Tasmania’s economic position has already changed in the two weeks since the state provided its August Economic and Fiscal Update, Department of Treasury and Finance says.
Appearing before a hearing of the Public Accounts Committee’s inquiry into the COVID-19 response, department secretary Tony Ferrall said the full economic impact of the pandemic would not be known until it was over.
He said the Economic and Fiscal Update handed down on August 14 had provided a general update based on assumptions and available information.
“Even since we’ve done that there’s been quite significant changes, for example the Victorian pandemic situation,” Mr Ferrall said.
“We’ve seen the significant risk to the state’s economic and budget position continue and that will change as new and different information becomes available in the coming months.”
Mr Ferrall also told the committee the scaling down of the JobSeeker and JobKeeper payments would have a significant impact.
He said the number of people on JobSeeker in February 2020 was 12,900 which increased by 26,600 people to 39,500 in July.
This was an increase from 2.9 per cent of the working age population to 8.9 per cent, the committee heard.
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Premier-Treasurer Peter Gutwein said he expected the future of JobSeeker and JobKeeper would be clarified in the Commonwealth’s budget which will be handed down in October.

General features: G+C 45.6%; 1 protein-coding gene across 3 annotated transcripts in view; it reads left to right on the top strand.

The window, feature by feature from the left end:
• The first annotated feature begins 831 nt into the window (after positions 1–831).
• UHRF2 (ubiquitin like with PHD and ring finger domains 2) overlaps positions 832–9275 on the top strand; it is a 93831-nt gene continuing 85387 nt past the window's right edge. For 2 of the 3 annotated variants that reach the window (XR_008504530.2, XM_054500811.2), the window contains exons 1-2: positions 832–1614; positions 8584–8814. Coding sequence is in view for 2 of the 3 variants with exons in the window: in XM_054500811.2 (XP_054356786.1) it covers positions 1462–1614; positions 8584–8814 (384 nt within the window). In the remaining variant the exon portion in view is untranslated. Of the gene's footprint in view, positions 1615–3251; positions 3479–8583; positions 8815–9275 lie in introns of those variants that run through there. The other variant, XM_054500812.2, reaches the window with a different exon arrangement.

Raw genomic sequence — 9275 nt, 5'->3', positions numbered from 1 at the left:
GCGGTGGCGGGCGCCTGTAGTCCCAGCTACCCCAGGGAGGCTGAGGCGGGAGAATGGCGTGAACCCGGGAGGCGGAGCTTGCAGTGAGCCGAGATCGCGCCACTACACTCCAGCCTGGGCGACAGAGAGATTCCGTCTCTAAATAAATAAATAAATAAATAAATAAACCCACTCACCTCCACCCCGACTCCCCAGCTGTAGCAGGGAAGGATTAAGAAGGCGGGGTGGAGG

“In terms of the interests of all Premiers, we’d like to see payments brought up as high as possible for as long as possible,” Mr Gutwein said.
“We would hope that there would be a strong correlation between any step down in JobSeeker and JobKeeper with an economy starting to improve.”
Mr Gutwein said it would interesting to see how many businesses would be coming off JobKeeper if they could not demonstrate a 30 per cent loss in revenue.
“On one hand that’s a good thing because it means their turnover is increasing but for someone with a 29 per cent decrease in turnover, that will be a bitter pill,” he said.
“We won’t have any data until that step is taken and firms notify and engage with the Commonwealth in terms of their turnover.”
The committee also heard COVID-19 had impacted the timing of capital works projects.
“There is a high degree of uncertainty around the timing of infrastructure expenditure,” Mr Ferrall said.
“There are impacts on supply chains which impact on the advance of some projects.”
Mr Gutwein said although cranes in the Hobart sky may be gone he would like to see more utes in the suburbs delivering housing.
“In the commercial space, it will be harder to get projects up but in terms of housing, that’s an area we can continue,” he said.
Speaking after the hearing, Labor finance spokesman David O’Byrne said it was clear that the Tasmanian economy was holding on by a thread.
He said the government needed to more actively advocate for the extension of JobSeeker and JobKeeper.
“We are heading towards a cliff,” he said.